In early botany, the study of morphogenesis in higher plants started at the level of the whole plant and its organs, describing their life cycle and the formation of the vegetative and generative organs during plant development. This stage of morphology was followed by that of physiology, in which experimental interference with developmental processes aimed at the analysis of causal relationships in plant morphogenesis. The past century offers beautiful examples of sophisticated experimental analysis of such developmental processes as, e.g., apical dominance and flower induction. It became apparent that plant metabolism, growth and development are genetically determined, and that the expression of the genetic information is dependent upon and modulated by internal and environmental factors such as, e.g., hormones and light. Neither the nature of the genes and the extent of their expression in particular developmental processes, nor the mechanism of action of the endogenous growth-regulating substances mediating internal and external signals were understood, however, although it seemed reasonable to assume that hormones influence developmental processes by bringing about changes in gene expression. Application of biochemical knowledge and methodology allowed for extension of experimentation at the cellular and subcellular levels, leading in several cases to the unravelling of hormonal or light-induced effects on enzyme activities in metabolic pathways. However, the significance of research at the protein level for the explanation of morphogenetic effects at the organ or whole-plant level has been severely limited by the correlative nature of the argumentation. The evidence is largely derived from simultaneously occurring variations at both levels, but apart from such correlations a firm causal argument cannot be obtained from combining physiological and biochemical data alone. Moreover, cell division, extension and differentiation, as well as the formation of organs and the spatial and temporal integration of various meristematic activities all depend on the interplay between various hormonal signals. Different combinations of hormones may act independently, synergistically, or antagonistically, and can influence each other’s metabolism, recognition by cellular receptors, or signal-transduction pathways. These complex interactions stem in part from the stochastic nature of hormonal regulation in plants itself (Trewavas 1991) and give rise to the plasticity of plant development, in which the pattern of growth and development is open to modulation by internal and external constraints and growth of new organs is invariably linked to loss of function of old organs (Woolhouse 1978).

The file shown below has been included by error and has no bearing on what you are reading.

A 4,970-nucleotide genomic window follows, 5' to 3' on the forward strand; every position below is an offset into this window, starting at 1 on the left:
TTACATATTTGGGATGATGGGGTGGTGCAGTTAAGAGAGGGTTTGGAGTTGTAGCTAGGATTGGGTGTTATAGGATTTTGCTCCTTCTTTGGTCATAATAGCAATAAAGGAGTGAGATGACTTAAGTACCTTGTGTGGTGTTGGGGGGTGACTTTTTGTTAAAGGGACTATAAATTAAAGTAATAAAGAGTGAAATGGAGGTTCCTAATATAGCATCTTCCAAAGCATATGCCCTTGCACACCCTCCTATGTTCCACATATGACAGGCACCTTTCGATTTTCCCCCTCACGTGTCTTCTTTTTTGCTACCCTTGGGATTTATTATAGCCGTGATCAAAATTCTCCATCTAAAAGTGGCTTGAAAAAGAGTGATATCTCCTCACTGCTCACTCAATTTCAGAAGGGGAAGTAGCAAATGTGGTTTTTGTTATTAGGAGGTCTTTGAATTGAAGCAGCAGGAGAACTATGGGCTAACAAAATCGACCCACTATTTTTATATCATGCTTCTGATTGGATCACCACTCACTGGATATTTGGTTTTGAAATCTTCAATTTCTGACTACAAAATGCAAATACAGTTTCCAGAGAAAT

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Acta botanica neerlandica

CC BY 3.0 NL ("Naamsvermelding")

Koninklijke Nederlandse Botanische Vereniging

L.C. van Loon, & J. Bruinsma. (1992). The new plant physiology—molecular approaches to studying hormonal regulation of plant development. Acta botanica neerlandica, 41(1), 1–23.